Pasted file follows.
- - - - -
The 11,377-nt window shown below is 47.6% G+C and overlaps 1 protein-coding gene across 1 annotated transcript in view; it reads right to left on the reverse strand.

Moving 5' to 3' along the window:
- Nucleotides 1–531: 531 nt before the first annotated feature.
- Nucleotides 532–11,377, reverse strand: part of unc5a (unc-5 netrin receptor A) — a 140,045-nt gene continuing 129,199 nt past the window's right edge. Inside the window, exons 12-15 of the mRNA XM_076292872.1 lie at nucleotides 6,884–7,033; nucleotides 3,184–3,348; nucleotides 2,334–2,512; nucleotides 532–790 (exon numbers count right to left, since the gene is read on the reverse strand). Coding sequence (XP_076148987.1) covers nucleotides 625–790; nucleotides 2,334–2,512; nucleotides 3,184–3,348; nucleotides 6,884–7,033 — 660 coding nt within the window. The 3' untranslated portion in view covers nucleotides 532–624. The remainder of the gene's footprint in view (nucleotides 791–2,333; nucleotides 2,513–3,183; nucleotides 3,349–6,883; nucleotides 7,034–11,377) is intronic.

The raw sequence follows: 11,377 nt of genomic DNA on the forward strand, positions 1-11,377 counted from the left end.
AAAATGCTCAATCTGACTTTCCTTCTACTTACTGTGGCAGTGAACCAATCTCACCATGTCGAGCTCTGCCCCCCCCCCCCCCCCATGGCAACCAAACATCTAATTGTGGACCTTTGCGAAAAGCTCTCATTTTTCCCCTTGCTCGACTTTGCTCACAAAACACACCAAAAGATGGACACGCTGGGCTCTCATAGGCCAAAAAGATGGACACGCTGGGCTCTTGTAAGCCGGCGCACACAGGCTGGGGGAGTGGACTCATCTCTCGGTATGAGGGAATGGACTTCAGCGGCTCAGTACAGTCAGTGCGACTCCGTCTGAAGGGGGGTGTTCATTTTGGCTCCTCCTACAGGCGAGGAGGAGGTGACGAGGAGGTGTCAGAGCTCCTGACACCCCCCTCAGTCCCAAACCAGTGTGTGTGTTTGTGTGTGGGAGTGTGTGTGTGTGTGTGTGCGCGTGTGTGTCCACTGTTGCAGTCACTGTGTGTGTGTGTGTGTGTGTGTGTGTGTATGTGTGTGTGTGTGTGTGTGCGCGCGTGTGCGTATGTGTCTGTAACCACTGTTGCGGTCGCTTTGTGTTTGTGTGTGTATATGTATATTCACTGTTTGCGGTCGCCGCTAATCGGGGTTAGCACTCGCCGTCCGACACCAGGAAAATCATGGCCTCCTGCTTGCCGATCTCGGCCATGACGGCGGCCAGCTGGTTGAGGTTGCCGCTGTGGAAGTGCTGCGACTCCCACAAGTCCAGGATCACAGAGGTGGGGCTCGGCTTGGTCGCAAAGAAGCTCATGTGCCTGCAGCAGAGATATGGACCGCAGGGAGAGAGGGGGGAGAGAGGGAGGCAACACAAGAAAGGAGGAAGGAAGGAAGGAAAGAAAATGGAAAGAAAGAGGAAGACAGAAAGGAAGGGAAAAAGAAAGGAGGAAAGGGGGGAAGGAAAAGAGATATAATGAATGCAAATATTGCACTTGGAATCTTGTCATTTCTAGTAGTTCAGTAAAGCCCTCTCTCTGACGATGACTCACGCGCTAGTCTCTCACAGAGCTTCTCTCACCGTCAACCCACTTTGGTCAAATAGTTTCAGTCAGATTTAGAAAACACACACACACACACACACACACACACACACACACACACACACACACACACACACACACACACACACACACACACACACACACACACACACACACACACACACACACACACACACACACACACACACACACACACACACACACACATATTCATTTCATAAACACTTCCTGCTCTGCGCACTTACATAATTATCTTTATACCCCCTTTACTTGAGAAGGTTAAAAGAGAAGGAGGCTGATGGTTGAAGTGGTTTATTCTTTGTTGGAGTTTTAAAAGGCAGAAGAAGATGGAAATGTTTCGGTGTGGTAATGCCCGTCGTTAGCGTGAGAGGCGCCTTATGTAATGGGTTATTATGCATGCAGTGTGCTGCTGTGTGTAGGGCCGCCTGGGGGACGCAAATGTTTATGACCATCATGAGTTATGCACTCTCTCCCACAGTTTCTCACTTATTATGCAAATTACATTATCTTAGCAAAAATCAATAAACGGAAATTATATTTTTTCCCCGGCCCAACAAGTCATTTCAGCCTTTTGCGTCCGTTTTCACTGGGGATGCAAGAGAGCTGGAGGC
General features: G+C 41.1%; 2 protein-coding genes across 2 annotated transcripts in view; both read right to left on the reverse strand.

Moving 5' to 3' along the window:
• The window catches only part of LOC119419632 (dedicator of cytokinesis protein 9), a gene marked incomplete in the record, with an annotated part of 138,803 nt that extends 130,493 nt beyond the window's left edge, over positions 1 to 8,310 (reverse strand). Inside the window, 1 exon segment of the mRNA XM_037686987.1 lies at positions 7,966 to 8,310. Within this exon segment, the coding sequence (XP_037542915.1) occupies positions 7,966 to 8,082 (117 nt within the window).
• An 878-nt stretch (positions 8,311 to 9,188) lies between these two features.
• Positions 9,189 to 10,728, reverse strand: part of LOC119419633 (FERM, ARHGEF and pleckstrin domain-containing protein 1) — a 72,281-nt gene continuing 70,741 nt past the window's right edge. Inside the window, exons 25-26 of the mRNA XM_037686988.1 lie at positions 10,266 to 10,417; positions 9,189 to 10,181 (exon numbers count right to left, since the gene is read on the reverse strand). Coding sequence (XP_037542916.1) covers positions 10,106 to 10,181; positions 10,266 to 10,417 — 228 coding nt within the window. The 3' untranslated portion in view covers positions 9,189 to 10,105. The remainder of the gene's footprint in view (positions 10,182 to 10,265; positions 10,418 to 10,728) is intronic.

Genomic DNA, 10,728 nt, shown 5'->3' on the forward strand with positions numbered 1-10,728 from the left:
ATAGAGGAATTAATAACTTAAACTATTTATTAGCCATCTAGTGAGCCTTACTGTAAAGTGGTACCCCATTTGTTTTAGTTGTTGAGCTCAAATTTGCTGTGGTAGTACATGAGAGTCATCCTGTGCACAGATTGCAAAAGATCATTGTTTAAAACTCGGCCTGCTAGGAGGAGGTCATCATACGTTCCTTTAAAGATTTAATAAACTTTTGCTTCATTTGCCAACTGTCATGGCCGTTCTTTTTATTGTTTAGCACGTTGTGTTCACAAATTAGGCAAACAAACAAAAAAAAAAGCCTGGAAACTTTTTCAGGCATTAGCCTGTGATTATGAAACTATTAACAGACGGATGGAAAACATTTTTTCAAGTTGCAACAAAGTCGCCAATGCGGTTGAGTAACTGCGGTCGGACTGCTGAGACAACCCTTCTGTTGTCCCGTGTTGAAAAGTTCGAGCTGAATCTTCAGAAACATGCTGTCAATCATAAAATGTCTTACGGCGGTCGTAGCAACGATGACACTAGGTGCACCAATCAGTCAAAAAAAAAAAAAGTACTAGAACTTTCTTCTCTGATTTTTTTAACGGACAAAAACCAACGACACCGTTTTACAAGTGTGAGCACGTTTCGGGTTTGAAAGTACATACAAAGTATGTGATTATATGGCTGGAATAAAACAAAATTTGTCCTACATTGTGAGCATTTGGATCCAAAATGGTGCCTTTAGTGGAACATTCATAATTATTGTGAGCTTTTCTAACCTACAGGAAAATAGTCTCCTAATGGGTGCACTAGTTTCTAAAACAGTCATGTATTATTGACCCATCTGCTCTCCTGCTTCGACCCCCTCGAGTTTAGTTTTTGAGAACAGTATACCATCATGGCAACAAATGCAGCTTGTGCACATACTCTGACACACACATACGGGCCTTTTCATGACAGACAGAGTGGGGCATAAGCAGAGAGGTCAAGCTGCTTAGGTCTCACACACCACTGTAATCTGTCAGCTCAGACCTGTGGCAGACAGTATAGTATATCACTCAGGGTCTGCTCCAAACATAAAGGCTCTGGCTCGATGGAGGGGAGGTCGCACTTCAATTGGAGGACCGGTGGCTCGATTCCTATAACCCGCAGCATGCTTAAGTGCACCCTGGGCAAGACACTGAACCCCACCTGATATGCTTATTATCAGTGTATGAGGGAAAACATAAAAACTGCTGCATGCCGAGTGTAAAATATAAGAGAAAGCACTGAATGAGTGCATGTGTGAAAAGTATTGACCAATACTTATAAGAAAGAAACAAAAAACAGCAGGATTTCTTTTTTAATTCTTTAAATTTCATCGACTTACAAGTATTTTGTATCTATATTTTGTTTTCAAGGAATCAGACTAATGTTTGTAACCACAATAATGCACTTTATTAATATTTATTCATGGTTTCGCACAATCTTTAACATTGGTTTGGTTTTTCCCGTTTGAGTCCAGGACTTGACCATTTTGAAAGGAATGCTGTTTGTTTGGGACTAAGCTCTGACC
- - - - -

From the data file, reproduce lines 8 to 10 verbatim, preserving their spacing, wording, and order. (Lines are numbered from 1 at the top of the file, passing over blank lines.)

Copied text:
Moving 5' to 3' along the window:
• The window catches only part of LOC119419632 (dedicator of cytokinesis protein 9), a gene marked incomplete in the record, with an annotated part of 138,803 nt that extends 130,493 nt beyond the window's left edge, over positions 1 to 8,310 (reverse strand). Inside the window, 1 exon segment of the mRNA XM_037686987.1 lies at positions 7,966 to 8,310. Within this exon segment, the coding sequence (XP_037542915.1) occupies positions 7,966 to 8,082 (117 nt within the window).
• An 878-nt stretch (positions 8,311 to 9,188) lies between these two features.